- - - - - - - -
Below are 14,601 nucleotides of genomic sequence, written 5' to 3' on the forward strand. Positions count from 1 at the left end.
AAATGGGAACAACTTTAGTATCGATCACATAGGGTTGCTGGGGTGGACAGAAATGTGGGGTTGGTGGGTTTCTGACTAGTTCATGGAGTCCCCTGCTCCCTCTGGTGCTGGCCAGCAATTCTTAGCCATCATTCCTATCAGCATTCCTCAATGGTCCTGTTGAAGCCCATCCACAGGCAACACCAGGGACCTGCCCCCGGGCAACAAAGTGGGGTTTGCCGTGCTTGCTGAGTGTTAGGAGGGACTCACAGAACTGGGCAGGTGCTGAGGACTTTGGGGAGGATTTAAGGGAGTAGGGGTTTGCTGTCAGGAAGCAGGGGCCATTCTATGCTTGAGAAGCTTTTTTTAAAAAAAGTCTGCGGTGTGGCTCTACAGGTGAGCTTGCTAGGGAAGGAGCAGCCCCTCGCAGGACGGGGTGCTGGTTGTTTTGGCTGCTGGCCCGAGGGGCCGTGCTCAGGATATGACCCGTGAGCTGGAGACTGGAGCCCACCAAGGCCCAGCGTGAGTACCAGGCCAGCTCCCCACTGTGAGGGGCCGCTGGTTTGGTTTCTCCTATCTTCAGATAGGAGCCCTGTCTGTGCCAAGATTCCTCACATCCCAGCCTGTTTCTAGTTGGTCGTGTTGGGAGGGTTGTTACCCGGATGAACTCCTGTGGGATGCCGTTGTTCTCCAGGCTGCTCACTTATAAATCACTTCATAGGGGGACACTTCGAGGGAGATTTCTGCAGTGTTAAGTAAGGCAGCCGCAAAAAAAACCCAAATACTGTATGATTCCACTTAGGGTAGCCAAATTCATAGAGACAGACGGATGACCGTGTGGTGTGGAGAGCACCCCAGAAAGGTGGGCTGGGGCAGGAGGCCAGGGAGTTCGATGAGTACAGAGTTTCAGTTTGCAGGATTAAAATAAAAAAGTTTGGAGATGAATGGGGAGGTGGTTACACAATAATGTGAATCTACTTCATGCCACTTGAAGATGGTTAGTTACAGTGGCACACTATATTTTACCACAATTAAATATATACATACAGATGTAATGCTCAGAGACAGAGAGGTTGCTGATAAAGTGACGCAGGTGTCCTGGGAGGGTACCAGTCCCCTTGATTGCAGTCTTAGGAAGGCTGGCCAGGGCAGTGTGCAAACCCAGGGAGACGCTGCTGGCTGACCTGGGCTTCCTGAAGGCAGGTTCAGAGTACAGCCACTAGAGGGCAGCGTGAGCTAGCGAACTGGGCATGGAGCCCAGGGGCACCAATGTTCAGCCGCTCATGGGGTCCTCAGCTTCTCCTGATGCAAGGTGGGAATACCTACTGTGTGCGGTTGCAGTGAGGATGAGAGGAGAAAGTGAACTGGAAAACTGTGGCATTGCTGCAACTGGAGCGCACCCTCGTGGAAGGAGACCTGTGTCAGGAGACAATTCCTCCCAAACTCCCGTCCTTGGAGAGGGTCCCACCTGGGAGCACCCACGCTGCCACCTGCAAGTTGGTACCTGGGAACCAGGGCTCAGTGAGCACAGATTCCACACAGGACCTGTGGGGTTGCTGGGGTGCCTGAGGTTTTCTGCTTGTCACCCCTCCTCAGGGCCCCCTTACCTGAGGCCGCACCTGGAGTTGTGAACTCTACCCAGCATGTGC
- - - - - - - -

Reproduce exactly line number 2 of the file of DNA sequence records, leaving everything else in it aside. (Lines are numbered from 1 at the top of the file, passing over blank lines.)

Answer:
AAATGGGAACAACTTTAGTATCGATCACATAGGGTTGCTGGGGTGGACAGAAATGTGGGGTTGGTGGGTTTCTGACTAGTTCATGGAGTCCCCTGCTCCCTCTGGTGCTGGCCAGCAATTCTTAGCCATCATTCCTATCAGCATTCCTCAATGGTCCTGTTGAAGCCCATCCACAGGCAACACCAGGGACCTGCCCCCGGGCAACAAAGTGGGGTTTGCCGTGCTTGCTGAGTGTTAGGAGGGACTCACAGAACTGGGCAGGTGCTGAGGACTTTGGGGAGGATTTAAGGGAGTAGGGGTTTGCTGTCAGGAAGCAGGGGCCATTCTATGCTTGAGAAGCTTTTTTTAAAAAAAGTCTGCGGTGTGGCTCTACAGGTGAGCTTGCTAGGGAAGGAGCAGCCCCTCGCAGGACGGGGTGCTGGTTGTTTTGGCTGCTGGCCCGAGGGGCCGTGCTCAGGATATGACCCGTGAGCTGGAGACTGGAGCCCACCAAGGCCCAGCGTGAGTACCAGGCCAGCTCCCCACTGTGAGGGGCCGCTGGTTTGGTTTCTCCTATCTTCAGATAGGAGCCCTGTCTGTGCCAAGATTCCTCACATCCCAGCCTGTTTCTAGTTGGTCGTGTTGGGAGGGTTGTTACCCGGATGAACTCCTGTGGGATGCCGTTGTTCTCCAGGCTGCTCACTTATAAATCACTTCATAGGGGGACACTTCGAGGGAGATTTCTGCAGTGTTAAGTAAGGCAGCCGCAAAAAAAACCCAAATACTGTATGATTCCACTTAGGGTAGCCAAATTCATAGAGACAGACGGATGACCGTGTGGTGTGGAGAGCACCCCAGAAAGGTGGGCTGGGGCAGGAGGCCAGGGAGTTCGATGAGTACAGAGTTTCAGTTTGCAGGATTAAAATAAAAAAGTTTGGAGATGAATGGGGAGGTGGTTACACAATAATGTGAATCTACTTCATGCCACTTGAAGATGGTTAGTTACAGTGGCACACTATATTTTACCACAATTAAATATATACATACAGATGTAATGCTCAGAGACAGAGAGGTTGCTGATAAAGTGACGCAGGTGTCCTGGGAGGGTACCAGTCCCCTTGATTGCAGTCTTAGGAAGGCTGGCCAGGGCAGTGTGCAAACCCAGGGAGACGCTGCTGGCTGACCTGGGCTTCCTGAAGGCAGGTTCAGAGTACAGCCACTAGAGGGCAGCGTGAGCTAGCGAACTGGGCATGGAGCCCAGGGGCACCAATGTTCAGCCGCTCATGGGGTCCTCAGCTTCTCCTGATGCAAGGTGGGAATACCTACTGTGTGCGGTTGCAGTGAGGATGAGAGGAGAAAGTGAACTGGAAAACTGTGGCATTGCTGCAACTGGAGCGCACCCTCGTGGAAGGAGACCTGTGTCAGGAGACAATTCCTCCCAAACTCCCGTCCTTGGAGAGGGTCCCACCTGGGAGCACCCACGCTGCCACCTGCAAGTTGGTACCTGGGAACCAGGGCTCAGTGAGCACAGATTCCACACAGGACCTGTGGGGTTGCTGGGGTGCCTGAGGTTTTCTGCTTGTCACCCCTCCTCAGGGCCCCCTTACCTGAGGCCGCACCTGGAGTTGTGAACTCTACCCAGCATGTGC